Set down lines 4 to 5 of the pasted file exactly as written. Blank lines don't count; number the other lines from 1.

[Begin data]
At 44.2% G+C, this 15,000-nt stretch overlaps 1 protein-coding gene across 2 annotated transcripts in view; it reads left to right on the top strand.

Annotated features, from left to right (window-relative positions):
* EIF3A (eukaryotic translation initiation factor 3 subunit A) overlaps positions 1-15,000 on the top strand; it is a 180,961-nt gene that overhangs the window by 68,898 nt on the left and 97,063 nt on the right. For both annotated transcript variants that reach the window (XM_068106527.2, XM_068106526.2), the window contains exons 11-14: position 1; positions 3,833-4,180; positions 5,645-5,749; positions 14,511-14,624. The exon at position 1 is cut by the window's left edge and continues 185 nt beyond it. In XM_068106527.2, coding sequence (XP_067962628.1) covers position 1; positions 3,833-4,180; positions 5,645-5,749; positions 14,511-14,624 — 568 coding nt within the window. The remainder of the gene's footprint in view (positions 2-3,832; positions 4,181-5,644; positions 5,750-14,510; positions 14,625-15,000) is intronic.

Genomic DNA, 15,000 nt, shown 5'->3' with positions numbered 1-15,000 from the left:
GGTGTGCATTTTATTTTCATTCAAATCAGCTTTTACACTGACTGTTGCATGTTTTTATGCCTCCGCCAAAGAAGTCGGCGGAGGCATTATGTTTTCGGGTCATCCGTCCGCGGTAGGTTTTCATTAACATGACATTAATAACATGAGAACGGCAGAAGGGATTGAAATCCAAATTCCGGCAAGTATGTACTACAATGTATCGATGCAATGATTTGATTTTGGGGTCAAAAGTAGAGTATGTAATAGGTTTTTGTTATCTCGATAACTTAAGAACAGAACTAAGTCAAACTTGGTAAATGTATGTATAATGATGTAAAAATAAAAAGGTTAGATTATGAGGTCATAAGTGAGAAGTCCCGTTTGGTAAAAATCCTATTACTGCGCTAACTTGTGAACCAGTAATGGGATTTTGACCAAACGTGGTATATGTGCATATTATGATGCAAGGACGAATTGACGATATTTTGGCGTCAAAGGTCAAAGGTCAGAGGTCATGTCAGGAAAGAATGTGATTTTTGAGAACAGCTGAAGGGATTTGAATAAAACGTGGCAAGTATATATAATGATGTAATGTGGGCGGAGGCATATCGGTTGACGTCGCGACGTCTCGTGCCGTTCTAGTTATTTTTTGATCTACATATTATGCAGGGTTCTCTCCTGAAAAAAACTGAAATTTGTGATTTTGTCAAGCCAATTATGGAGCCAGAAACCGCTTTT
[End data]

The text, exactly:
Genomic DNA, 15,000 nt, shown 5'->3' with positions numbered 1-15,000 from the left:
GGTGTGCATTTTATTTTCATTCAAATCAGCTTTTACACTGACTGTTGCATGTTTTTATGCCTCCGCCAAAGAAGTCGGCGGAGGCATTATGTTTTCGGGTCATCCGTCCGCGGTAGGTTTTCATTAACATGACATTAATAACATGAGAACGGCAGAAGGGATTGAAATCCAAATTCCGGCAAGTATGTACTACAATGTATCGATGCAATGATTTGATTTTGGGGTCAAAAGTAGAGTATGTAATAGGTTTTTGTTATCTCGATAACTTAAGAACAGAACTAAGTCAAACTTGGTAAATGTATGTATAATGATGTAAAAATAAAAAGGTTAGATTATGAGGTCATAAGTGAGAAGTCCCGTTTGGTAAAAATCCTATTACTGCGCTAACTTGTGAACCAGTAATGGGATTTTGACCAAACGTGGTATATGTGCATATTATGATGCAAGGACGAATTGACGATATTTTGGCGTCAAAGGTCAAAGGTCAGAGGTCATGTCAGGAAAGAATGTGATTTTTGAGAACAGCTGAAGGGATTTGAATAAAACGTGGCAAGTATATATAATGATGTAATGTGGGCGGAGGCATATCGGTTGACGTCGCGACGTCTCGTGCCGTTCTAGTTATTTTTTGATCTACATATTATGCAGGGTTCTCTCCTGAAAAAAACTGAAATTTGTGATTTTGTCAAGCCAATTATGGAGCCAGAAACCGCTTTT